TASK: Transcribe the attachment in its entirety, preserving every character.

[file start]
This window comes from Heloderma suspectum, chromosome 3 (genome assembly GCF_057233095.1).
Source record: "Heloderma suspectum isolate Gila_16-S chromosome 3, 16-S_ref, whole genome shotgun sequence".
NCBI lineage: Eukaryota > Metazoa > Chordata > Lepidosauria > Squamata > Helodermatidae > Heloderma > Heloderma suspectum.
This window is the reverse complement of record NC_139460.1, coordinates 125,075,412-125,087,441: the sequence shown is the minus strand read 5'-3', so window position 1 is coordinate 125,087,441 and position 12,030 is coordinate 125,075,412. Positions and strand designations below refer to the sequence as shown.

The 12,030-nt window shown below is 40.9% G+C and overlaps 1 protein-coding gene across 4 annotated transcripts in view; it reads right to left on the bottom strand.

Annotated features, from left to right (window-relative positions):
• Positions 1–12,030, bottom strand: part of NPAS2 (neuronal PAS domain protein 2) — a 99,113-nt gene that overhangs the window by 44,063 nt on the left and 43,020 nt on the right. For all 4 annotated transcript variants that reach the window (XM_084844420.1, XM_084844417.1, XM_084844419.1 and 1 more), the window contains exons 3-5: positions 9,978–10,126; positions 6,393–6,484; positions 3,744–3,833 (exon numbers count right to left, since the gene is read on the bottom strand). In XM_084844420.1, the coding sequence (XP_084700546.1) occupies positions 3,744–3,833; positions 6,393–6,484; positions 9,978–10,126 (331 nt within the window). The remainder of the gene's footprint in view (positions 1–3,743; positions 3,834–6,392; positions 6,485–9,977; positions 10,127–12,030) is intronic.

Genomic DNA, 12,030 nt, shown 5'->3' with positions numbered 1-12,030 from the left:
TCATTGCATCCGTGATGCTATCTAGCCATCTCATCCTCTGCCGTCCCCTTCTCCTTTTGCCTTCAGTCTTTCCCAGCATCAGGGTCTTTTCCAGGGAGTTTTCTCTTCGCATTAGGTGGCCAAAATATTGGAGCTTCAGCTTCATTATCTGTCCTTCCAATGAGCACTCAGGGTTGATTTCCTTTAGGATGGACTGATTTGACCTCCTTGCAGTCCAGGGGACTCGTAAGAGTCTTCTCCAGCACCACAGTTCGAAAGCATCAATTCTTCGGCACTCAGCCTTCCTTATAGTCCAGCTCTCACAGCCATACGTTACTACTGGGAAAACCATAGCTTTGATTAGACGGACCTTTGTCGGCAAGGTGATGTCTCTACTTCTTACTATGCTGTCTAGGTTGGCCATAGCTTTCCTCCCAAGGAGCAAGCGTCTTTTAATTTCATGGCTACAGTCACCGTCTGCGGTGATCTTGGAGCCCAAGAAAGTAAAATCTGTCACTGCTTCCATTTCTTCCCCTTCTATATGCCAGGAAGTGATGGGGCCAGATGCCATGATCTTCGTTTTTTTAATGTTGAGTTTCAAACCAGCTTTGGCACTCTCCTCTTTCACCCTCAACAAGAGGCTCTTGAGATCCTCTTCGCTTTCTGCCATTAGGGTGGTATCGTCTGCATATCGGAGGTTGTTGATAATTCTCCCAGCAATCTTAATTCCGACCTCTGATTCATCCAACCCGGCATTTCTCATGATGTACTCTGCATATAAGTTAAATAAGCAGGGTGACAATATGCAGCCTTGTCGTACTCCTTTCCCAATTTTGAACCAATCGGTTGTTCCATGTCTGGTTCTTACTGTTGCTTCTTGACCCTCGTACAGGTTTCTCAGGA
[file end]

This window comes from Heloderma suspectum, chromosome 3 (genome assembly GCF_057233095.1).
Source record: "Heloderma suspectum isolate Gila_16-S chromosome 3, 16-S_ref, whole genome shotgun sequence".
NCBI lineage: Eukaryota > Metazoa > Chordata > Lepidosauria > Squamata > Helodermatidae > Heloderma > Heloderma suspectum.
This window is the reverse complement of record NC_139460.1, coordinates 125,075,412-125,087,441: the sequence shown is the minus strand read 5'-3', so window position 1 is coordinate 125,087,441 and position 12,030 is coordinate 125,075,412. Positions and strand designations below refer to the sequence as shown.

The 12,030-nt window shown below is 40.9% G+C and overlaps 1 protein-coding gene across 4 annotated transcripts in view; it reads right to left on the bottom strand.

Annotated features, from left to right (window-relative positions):
• Positions 1–12,030, bottom strand: part of NPAS2 (neuronal PAS domain protein 2) — a 99,113-nt gene that overhangs the window by 44,063 nt on the left and 43,020 nt on the right. For all 4 annotated transcript variants that reach the window (XM_084844420.1, XM_084844417.1, XM_084844419.1 and 1 more), the window contains exons 3-5: positions 9,978–10,126; positions 6,393–6,484; positions 3,744–3,833 (exon numbers count right to left, since the gene is read on the bottom strand). In XM_084844420.1, the coding sequence (XP_084700546.1) occupies positions 3,744–3,833; positions 6,393–6,484; positions 9,978–10,126 (331 nt within the window). The remainder of the gene's footprint in view (positions 1–3,743; positions 3,834–6,392; positions 6,485–9,977; positions 10,127–12,030) is intronic.

Genomic DNA, 12,030 nt, shown 5'->3' with positions numbered 1-12,030 from the left:
TCATTGCATCCGTGATGCTATCTAGCCATCTCATCCTCTGCCGTCCCCTTCTCCTTTTGCCTTCAGTCTTTCCCAGCATCAGGGTCTTTTCCAGGGAGTTTTCTCTTCGCATTAGGTGGCCAAAATATTGGAGCTTCAGCTTCATTATCTGTCCTTCCAATGAGCACTCAGGGTTGATTTCCTTTAGGATGGACTGATTTGACCTCCTTGCAGTCCAGGGGACTCGTAAGAGTCTTCTCCAGCACCACAGTTCGAAAGCATCAATTCTTCGGCACTCAGCCTTCCTTATAGTCCAGCTCTCACAGCCATACGTTACTACTGGGAAAACCATAGCTTTGATTAGACGGACCTTTGTCGGCAAGGTGATGTCTCTACTTCTTACTATGCTGTCTAGGTTGGCCATAGCTTTCCTCCCAAGGAGCAAGCGTCTTTTAATTTCATGGCTACAGTCACCGTCTGCGGTGATCTTGGAGCCCAAGAAAGTAAAATCTGTCACTGCTTCCATTTCTTCCCCTTCTATATGCCAGGAAGTGATGGGGCCAGATGCCATGATCTTCGTTTTTTTAATGTTGAGTTTCAAACCAGCTTTGGCACTCTCCTCTTTCACCCTCAACAAGAGGCTCTTGAGATCCTCTTCGCTTTCTGCCATTAGGGTGGTATCGTCTGCATATCGGAGGTTGTTGATAATTCTCCCAGCAATCTTAATTCCGACCTCTGATTCATCCAACCCGGCATTTCTCATGATGTACTCTGCATATAAGTTAAATAAGCAGGGTGACAATATGCAGCCTTGTCGTACTCCTTTCCCAATTTTGAACCAATCGGTTGTTCCATGTCTGGTTCTTACTGTTGCTTCTTGACCCTCGTACAGGTTTCTCAGGA